.package(url: "", .branch("async-await")),
        .package(url: "", .branch("main")),
        .package(url: "", .branch("main"))
    targets: [
            name: "App",
            dependencies: [
                .product(name: "FluentKit", package: "fluent-kit"),
                .product(name: "Fluent", package: "fluent"),
                .product(name: "FluentPostgresDriver", package: "fluent-postgres-driver"),
                .product(name: "Vapor", package: "vapor"),
            swiftSettings: [
                    "-Xfrontend", "-enable-experimental-concurrency",
                    "-Xfrontend", "-disable-availability-checking",
            name: "Run",
            dependencies: [.target(name: "App")]
        .testTarget(name: "AppTests", dependencies: [
            .target(name: "App"),
            .product(name: "XCTVapor", package: "vapor"),

Notice also the swiftSettings section with the "-enable-experimental-concurrency" clause. This setting was introduced in Swift 5.4 in order to enable the earliest versions of async await support. I’m hopeful that this setting will not be necessary in the final release of Swift 5.5, but for now it does seem to be needed.

Now, at long last, we can update the example TodoController from Vapor’s default template to take advantage of async and await:


import Fluent
import Vapor

struct TodoController: RouteCollection {
    func boot(routes: RoutesBuilder) throws {
        let todos = routes.grouped("todos")
        todos.get(use: index) create)":todoID") { todo in
            todo.put(use: update)
            todo.delete(use: delete)

    func index(request: Request) async throws -> [Todo] {
        return try await Todo.query(on: request.db).all()

    func create(request: Request) async throws -> Todo {
        let todo = try request.content.decode(Todo.self)
        try await request.db)
        return todo

    func update(request: Request) async throws -> Todo {
        guard let todo = try await Todo.find(request.parameters.get("todoID"), on: request.db) else {
            throw Abort(.notFound)
        let updatedTodo = try request.content.decode(Todo.self)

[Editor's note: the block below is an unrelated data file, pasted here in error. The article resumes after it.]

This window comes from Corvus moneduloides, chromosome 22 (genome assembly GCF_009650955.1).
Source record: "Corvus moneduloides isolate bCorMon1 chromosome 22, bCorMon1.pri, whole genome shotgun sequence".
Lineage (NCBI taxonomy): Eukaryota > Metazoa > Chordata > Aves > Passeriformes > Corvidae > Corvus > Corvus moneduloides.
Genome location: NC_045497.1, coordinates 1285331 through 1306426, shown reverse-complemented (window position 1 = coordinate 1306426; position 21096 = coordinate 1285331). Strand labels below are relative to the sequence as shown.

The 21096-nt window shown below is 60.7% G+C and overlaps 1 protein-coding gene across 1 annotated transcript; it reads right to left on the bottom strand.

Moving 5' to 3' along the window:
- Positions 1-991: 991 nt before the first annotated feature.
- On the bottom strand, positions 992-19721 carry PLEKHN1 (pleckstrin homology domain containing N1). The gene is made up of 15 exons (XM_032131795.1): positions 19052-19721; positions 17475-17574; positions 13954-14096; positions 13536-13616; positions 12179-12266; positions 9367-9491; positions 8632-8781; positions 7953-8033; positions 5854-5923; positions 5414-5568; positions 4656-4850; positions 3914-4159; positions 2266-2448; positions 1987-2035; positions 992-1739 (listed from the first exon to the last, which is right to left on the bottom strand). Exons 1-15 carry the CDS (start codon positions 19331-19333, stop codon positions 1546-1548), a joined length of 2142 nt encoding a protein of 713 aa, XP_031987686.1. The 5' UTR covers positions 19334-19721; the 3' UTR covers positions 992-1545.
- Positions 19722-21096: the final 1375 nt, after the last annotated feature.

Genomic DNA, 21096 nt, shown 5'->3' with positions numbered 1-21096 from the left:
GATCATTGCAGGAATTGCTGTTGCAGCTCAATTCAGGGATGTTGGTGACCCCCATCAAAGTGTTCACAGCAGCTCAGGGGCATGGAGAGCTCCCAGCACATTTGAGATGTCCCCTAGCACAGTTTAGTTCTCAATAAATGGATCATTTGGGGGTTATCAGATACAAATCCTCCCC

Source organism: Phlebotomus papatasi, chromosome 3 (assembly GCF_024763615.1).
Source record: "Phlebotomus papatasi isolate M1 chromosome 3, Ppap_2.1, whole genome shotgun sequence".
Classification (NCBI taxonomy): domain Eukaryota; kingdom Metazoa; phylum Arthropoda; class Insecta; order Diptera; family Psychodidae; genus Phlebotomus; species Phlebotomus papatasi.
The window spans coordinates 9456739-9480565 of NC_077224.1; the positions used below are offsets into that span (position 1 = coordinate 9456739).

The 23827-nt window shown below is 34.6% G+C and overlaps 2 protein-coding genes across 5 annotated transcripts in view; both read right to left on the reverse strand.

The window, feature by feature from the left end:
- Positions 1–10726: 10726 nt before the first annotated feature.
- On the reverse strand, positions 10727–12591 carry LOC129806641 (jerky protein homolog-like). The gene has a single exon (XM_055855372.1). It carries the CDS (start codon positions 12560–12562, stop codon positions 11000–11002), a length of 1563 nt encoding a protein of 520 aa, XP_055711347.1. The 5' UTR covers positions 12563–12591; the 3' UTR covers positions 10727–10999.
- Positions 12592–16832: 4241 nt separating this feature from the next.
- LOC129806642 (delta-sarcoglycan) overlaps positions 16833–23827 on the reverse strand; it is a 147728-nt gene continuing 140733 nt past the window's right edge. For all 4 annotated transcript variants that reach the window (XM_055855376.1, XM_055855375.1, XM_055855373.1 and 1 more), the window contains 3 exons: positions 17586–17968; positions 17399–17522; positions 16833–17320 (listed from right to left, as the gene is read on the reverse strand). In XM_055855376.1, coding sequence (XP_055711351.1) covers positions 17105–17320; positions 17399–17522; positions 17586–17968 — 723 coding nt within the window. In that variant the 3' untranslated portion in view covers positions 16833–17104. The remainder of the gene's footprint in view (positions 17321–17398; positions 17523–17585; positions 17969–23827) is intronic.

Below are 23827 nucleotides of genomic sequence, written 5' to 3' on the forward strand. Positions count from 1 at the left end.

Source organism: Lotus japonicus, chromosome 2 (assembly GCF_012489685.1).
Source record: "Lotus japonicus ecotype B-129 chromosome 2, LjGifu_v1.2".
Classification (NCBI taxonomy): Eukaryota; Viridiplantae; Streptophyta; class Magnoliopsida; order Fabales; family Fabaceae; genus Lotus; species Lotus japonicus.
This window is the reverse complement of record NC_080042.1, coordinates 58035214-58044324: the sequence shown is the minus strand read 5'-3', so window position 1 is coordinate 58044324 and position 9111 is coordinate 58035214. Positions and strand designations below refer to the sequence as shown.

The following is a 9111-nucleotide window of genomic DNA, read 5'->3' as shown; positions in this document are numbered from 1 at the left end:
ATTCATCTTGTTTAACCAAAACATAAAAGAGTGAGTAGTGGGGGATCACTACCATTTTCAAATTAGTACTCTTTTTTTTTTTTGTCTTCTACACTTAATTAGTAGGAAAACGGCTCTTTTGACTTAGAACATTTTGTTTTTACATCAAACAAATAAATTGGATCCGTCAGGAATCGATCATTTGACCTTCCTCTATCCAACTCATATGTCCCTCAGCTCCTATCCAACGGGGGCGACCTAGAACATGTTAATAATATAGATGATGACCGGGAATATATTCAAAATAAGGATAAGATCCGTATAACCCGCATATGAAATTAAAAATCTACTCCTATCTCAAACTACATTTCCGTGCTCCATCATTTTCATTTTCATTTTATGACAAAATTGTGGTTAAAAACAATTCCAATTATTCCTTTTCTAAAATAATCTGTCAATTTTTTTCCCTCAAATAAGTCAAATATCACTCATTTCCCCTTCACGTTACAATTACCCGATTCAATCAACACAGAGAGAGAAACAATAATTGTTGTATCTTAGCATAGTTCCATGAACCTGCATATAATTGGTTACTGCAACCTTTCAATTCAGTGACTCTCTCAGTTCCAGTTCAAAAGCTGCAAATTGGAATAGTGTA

todo.title = updatedTodo.title
        try await request.db)
        return todo

    func delete(request: Request) async throws -> HTTPStatus {
        guard let todo = try await Todo.find(request.parameters.get("todoID"), on: request.db) else {
            throw Abort(.notFound)
        try await todo.delete(on: request.db)
        return HTTPStatus.ok

The first thing to notice is that none of the return values are wrapped in EventLoopFuture. Next, observe that there are no nested callbacks, no need for map or flatMap. Function declarations include the async keyword and calls to the database are preceded by await but otherwise this looks just like synchronous code.

One thing I couldn’t get working was Vapor’s unwrap(or: Abort(.notFound)) shortcut for handling database queries that may or may not return a value. Instead, I had to use the somewhat more verbose guard let ... else { throw Abort(.notFound) } construction. Nevertheless, I consider this to be a huge improvement over the nested callbacks previously required.

Regarding sourcekit-lsp

Many — but by no means all — programmers like to have a little boost while programming in the form of intelligent auto-complete, pop-up documentation, etc. Many code editors like VS Code include robust support for these features for many programming languages. Often in the past, each editor had a different API for enabling these features, meaning that a plugin written for TextMate for example wouldn’t work with SublimeText. Microsoft, of all companies, is trying to fix that with their Language Server Protocol, or LSP, specification. LSP allows programming languages to offer universal plugins that work with any text editor supporting LSP.

The Swift programming language has embraced LSP in the form of SourceKit-LSP. In theory, SourceKit-LSP allows editors like VS Code to have all of the same auto-complete features for Swift that Apple’s own Xcode has. In practice, however, SourceKit-LSP has in the past proven to be so slow, buggy, and incomplete as to be nearly useless.

As you can see above, as part of this experiment, I wanted to try out SourceKit-LSP again to see if any progress has been made. I, for one, would very much like to have these features for Swift programming outside of Xcode (Xcode continues to use a different, proprietary engine to drive these features). Alas, I am sorry to say that little progress has been made. SourceKit-LSP remains so slow, buggy, and incomplete as to be nearly useless.